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CALIFORNIA's HIPPIES and OTHER BUMS FEAR POT LEGALIZATION!

Von: DampPanties (lilhornie@yahoo.com) [Profil]
Datum: 22.04.2010 20:45
Message-ID: <afe2d89f-0a18-4cc8-9b79-acee38bb9ec8@f17g2000vbd.googlegroups.com>
Newsgroup: alt.politics.bush alt.true-crimerec.drugs.cannabis alt.hemp alt.drugs
"Cannabis capital frets over pot vote"

"Northern Calif. enclave fears competition if pot is legalized"


By Alexandria Sage/REUTERS
updated 9:12 a.m. ET, Thurs., April 22, 2010




ARCATA, California - Below the perpetual fog that shrouds the redwood
groves, green hills and rocky coastline of remote Humboldt County
thrives a lucrative but hush-hush industry — marijuana.

Pot pays the bills in this Northern California enclave, home to
hippies and good old boys alike who espouse the weed's curative and
economic benefits. The expensive trucks, bustling restaurants,
escalating rents and plentiful wads of cash all point to profitable
pot cultivation in Humboldt.

Now, a state voter initiative on the November ballot that would make
California the first U.S. state to legalize and tax this cash crop has
locals jittery about losing their dominant market position.
Story continues below ↓advertisement | your ad here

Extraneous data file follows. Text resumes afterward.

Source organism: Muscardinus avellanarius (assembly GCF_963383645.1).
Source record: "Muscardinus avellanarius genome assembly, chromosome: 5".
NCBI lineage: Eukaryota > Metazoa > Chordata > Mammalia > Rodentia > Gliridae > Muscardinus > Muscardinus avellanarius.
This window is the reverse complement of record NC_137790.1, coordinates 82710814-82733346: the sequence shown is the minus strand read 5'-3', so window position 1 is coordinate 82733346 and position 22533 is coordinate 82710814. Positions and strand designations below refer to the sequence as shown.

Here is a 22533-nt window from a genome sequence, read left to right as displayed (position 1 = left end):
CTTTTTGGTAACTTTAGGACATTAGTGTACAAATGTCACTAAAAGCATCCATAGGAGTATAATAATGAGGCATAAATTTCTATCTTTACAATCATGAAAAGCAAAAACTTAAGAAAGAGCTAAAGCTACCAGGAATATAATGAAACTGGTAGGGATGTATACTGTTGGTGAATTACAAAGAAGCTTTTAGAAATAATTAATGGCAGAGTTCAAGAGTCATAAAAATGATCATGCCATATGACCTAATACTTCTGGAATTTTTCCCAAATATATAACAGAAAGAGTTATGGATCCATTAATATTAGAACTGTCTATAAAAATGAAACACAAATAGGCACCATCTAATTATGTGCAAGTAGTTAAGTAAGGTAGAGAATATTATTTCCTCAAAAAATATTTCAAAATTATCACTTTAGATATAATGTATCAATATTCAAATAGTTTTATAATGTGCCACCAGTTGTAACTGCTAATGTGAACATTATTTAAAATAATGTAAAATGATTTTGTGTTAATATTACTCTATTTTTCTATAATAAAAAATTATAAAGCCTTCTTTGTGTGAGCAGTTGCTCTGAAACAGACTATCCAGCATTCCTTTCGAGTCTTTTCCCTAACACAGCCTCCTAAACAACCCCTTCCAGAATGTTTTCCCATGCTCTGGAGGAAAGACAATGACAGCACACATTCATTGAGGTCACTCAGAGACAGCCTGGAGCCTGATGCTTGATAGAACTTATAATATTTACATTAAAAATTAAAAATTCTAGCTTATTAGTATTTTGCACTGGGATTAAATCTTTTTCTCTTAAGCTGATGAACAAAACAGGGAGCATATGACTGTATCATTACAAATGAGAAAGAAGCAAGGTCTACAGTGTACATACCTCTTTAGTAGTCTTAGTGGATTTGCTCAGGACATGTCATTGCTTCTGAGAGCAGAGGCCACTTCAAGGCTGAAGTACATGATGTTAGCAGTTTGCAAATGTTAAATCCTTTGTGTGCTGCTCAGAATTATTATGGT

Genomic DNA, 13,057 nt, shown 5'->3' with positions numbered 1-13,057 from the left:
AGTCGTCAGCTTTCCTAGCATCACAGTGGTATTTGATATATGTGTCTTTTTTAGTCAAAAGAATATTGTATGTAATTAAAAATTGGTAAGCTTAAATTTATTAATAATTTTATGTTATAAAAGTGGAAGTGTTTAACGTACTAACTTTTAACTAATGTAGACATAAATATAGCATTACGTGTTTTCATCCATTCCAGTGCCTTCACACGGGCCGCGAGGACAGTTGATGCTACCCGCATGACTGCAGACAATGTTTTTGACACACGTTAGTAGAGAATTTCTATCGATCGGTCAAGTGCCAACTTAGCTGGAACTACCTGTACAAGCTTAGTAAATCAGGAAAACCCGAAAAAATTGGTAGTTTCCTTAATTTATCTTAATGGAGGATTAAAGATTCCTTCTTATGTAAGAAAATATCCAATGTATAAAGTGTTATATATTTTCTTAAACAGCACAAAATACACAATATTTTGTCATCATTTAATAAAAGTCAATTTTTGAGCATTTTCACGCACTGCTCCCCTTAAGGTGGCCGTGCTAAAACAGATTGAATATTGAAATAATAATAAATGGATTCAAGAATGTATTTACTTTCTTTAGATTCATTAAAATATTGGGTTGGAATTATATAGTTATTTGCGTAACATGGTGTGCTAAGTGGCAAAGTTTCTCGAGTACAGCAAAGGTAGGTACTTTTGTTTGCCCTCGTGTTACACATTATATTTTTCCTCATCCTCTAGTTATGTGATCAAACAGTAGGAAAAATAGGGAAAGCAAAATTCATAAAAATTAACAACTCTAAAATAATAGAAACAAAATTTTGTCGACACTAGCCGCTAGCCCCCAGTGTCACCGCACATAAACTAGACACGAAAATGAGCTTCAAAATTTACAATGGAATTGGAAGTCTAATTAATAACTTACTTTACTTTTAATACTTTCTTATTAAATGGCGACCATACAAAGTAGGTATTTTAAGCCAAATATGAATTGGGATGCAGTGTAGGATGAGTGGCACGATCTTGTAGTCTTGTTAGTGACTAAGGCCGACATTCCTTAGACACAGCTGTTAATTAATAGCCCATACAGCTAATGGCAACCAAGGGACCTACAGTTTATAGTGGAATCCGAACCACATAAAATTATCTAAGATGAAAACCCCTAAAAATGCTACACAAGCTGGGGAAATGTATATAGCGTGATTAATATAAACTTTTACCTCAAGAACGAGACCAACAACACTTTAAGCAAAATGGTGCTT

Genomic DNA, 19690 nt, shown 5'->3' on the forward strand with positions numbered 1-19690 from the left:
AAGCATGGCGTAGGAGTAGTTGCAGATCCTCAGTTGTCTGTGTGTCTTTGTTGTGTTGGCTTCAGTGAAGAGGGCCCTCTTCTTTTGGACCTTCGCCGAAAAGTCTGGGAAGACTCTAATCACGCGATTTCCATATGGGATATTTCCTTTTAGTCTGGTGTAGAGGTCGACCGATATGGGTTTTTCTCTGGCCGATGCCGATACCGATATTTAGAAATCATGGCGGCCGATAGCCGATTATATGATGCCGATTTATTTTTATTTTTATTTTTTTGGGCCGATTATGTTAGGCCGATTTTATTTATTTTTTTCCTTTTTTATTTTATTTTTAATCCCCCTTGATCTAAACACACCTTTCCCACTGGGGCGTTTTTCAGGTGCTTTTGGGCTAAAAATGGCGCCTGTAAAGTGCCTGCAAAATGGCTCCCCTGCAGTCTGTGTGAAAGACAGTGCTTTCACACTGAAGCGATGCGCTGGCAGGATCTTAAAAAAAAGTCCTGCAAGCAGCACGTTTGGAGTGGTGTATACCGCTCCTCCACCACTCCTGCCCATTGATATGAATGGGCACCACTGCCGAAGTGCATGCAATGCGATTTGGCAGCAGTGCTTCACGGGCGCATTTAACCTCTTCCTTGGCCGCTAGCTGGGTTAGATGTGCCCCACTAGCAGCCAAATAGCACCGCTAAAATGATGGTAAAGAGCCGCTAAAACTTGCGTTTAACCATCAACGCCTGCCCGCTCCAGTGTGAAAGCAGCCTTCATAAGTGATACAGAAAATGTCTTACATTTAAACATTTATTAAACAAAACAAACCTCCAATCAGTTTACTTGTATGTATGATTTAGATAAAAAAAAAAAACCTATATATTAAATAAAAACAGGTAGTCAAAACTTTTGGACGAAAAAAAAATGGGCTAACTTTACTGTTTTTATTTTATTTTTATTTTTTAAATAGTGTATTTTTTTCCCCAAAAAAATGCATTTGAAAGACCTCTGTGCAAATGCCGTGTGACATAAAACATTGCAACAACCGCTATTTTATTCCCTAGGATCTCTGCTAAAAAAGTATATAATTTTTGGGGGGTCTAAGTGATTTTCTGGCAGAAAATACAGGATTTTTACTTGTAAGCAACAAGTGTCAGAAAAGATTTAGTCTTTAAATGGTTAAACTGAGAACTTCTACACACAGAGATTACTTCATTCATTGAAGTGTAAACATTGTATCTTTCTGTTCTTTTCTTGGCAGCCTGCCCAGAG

"We've always had a cannabis tinge to our culture," said Kevin Hoover,
editor of weekly newspaper The Arcata Eye. "What we have now is a very
entrenched industry that's making a lot of money off the fact that
it's illegal."

Starting in the 1960's, free-thinkers wanting to get away from it all
moved to the area long dominated by the lumber and fishing industries.
Marijuana cultivation supported these new residents and newly
unemployed blue-collar workers who watched the demise of Humboldt's
traditional manufacturing base.

Although the underground pot economy makes for poor statistics, Beth
Wilson, an associate professor of economics at Humboldt State
University, estimates the area's annual income from marijuana at about
$500 million.

The "multiplier effect" of that money circulated to support local
businesses — garden centers do a brisk business and the town of
Arcata's sushi restaurant is always packed — could push that figure
to
$1 billion annually, she said.

"It's not negligible," said Wilson.

‘She’ll be on food stamps’


Everyone knows someone who grows pot. In the north county, indoor
growing that fetches prices of over $3,000 per pound is popular, while
in the south, marijuana is planted outdoors.

The industry has also fueled an itinerant labor force of "trimmers"
who make $20 per hour or more snipping the leaves from the more potent
dried buds of the plant.

"This vote has become a conflict of interest," said Deniz Farnell, 31,
an Arcata hotel worker, who, like the vast majority of locals,
supports decriminalizing pot smoking.

"Do you vote for the good of the state or for the next-door neighbor
who's a mom who's supplementing her income through trimming? When that
law passes, she'll be on food stamps."

That is because legalizing marijuana could turn a cottage industry
into Pot Inc. Locals fear big tobacco will swoop in and drive down
prices, supplying millions of new, legal pot smokers with "Marlboro
Green."

Rumors abound in Arcata that the tobacco giants have already snatched
up land and copyrights to the most popular names of weed strains,